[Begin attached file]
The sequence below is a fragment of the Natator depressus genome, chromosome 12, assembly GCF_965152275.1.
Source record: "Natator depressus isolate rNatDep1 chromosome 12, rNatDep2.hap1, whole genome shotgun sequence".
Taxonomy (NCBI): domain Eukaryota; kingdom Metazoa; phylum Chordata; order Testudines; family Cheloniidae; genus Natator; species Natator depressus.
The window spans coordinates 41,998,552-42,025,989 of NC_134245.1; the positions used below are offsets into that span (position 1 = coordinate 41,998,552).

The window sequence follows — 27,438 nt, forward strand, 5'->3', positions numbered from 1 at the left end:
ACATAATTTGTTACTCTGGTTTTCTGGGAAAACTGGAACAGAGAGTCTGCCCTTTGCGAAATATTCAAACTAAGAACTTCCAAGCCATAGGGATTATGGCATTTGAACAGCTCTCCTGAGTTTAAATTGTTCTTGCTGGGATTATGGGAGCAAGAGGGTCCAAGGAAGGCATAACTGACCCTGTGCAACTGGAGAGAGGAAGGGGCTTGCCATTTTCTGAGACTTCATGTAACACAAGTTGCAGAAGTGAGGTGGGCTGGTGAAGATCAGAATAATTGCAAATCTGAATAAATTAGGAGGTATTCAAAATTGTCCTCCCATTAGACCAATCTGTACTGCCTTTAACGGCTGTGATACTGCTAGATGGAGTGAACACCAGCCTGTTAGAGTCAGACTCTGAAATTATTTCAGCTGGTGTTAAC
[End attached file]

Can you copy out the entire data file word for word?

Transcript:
The sequence below is a fragment of the Natator depressus genome, chromosome 12, assembly GCF_965152275.1.
Source record: "Natator depressus isolate rNatDep1 chromosome 12, rNatDep2.hap1, whole genome shotgun sequence".
Taxonomy (NCBI): domain Eukaryota; kingdom Metazoa; phylum Chordata; order Testudines; family Cheloniidae; genus Natator; species Natator depressus.
The window spans coordinates 41,998,552-42,025,989 of NC_134245.1; the positions used below are offsets into that span (position 1 = coordinate 41,998,552).

The window sequence follows — 27,438 nt, forward strand, 5'->3', positions numbered from 1 at the left end:
ACATAATTTGTTACTCTGGTTTTCTGGGAAAACTGGAACAGAGAGTCTGCCCTTTGCGAAATATTCAAACTAAGAACTTCCAAGCCATAGGGATTATGGCATTTGAACAGCTCTCCTGAGTTTAAATTGTTCTTGCTGGGATTATGGGAGCAAGAGGGTCCAAGGAAGGCATAACTGACCCTGTGCAACTGGAGAGAGGAAGGGGCTTGCCATTTTCTGAGACTTCATGTAACACAAGTTGCAGAAGTGAGGTGGGCTGGTGAAGATCAGAATAATTGCAAATCTGAATAAATTAGGAGGTATTCAAAATTGTCCTCCCATTAGACCAATCTGTACTGCCTTTAACGGCTGTGATACTGCTAGATGGAGTGAACACCAGCCTGTTAGAGTCAGACTCTGAAATTATTTCAGCTGGTGTTAAC